Wednesday, April 22, 2009

Theories of Ethics

Mother Teresa of Calcutta was a Roman Catholic nun of Albanian origin. She won the Nobel Peace Prize in 1979 for her work with the poor and dying, primarily in India. Her humanitarian organistaion, the Missionaries of Charity, continues to expand, and at the time of her death it was operating 610 missions in 123 countries, including hospices and homes for people with HIV/AIDS, leprosy and tuberculosis, soup kitchens, children's and family counseling programmes, orphanages, and schools.

She has been praised by many individuals, governments and organizations and was considered a "living saint" before her death in 1997. She was beatified by Pope John Paul II in 2002, following varification by the Vatican that a number of miracles could be attributed to prayers to her.

We have discussed five theories for the existence of ethics:
  • Moral relativism
  • Religion
  • Duty
  • Self-interest
  • Utilitarianism
Few people, until recently, would have doubted that Mother Teresa was motivated by strong religious ethics and a sense of duty. However, it has been suggested that close to her death she experienced doubts concerning her faith. She has also faced critisism of the focus of her work and it has been suggested she was motivated by self-interest.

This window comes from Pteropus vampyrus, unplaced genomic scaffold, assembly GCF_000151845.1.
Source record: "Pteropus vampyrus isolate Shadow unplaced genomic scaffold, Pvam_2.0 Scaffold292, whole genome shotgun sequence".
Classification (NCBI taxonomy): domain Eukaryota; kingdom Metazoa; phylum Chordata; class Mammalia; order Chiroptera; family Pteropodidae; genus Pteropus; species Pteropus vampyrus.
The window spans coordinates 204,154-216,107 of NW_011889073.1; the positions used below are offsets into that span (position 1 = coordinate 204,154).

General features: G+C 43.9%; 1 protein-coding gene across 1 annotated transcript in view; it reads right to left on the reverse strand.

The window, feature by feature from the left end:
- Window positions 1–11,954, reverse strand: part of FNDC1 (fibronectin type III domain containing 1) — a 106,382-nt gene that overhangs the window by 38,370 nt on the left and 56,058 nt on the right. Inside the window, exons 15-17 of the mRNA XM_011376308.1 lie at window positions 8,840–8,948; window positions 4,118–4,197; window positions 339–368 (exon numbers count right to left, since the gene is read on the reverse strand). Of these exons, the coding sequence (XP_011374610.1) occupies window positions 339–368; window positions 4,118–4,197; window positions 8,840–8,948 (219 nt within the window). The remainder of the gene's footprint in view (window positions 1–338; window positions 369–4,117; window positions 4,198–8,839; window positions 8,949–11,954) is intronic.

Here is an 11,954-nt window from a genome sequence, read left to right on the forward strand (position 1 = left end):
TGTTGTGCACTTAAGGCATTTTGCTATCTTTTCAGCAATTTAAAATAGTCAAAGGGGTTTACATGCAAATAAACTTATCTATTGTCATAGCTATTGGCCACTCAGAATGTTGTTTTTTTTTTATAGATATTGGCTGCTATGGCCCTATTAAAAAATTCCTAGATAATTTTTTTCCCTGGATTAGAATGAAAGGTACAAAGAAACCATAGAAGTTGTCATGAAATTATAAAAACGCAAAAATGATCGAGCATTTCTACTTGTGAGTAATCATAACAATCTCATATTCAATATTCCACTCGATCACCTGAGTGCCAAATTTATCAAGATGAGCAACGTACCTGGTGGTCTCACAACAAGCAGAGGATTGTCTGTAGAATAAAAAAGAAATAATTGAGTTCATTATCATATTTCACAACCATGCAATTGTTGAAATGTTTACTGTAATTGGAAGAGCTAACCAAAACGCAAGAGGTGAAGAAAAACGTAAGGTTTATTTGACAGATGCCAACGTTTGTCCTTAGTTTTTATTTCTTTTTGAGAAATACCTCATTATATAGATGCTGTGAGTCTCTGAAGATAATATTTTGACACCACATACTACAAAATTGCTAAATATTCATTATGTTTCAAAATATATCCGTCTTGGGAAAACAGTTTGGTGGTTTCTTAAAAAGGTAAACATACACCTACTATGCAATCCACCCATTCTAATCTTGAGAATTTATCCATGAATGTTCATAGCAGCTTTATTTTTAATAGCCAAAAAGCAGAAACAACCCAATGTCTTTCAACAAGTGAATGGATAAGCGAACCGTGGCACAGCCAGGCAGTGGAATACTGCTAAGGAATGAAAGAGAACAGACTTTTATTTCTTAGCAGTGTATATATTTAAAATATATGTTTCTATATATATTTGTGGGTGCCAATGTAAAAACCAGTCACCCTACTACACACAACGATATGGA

One of her most vociferous detractors is the British (now American) journalist Christopher Hitchens, well known for playing 'devils advocate'. Interestingly, this phrase was originally used to describe a lawyer who gave evidence against a person's beatification, and Hitchens was called by the Vatican in this role in the case of Mother Teresa's. In his book, The Missionary Position, he critises her work, including baptisms of the dying, her strong anti-contraception and anti-abortion stance, and her belief in the spiritual goodness of poverty. Several medical journals have also criticised the standard of medical care in her hospices and concerns have been raised about the nature in which donated money was received and spent.

In the following documentary Hitchens develops his arguments. Please note that this piece is very one-sided and I'd encourage researching other sources on Mother Teresa's work in order to develop a more balanced viewpoint. Take note of the references to ethics.

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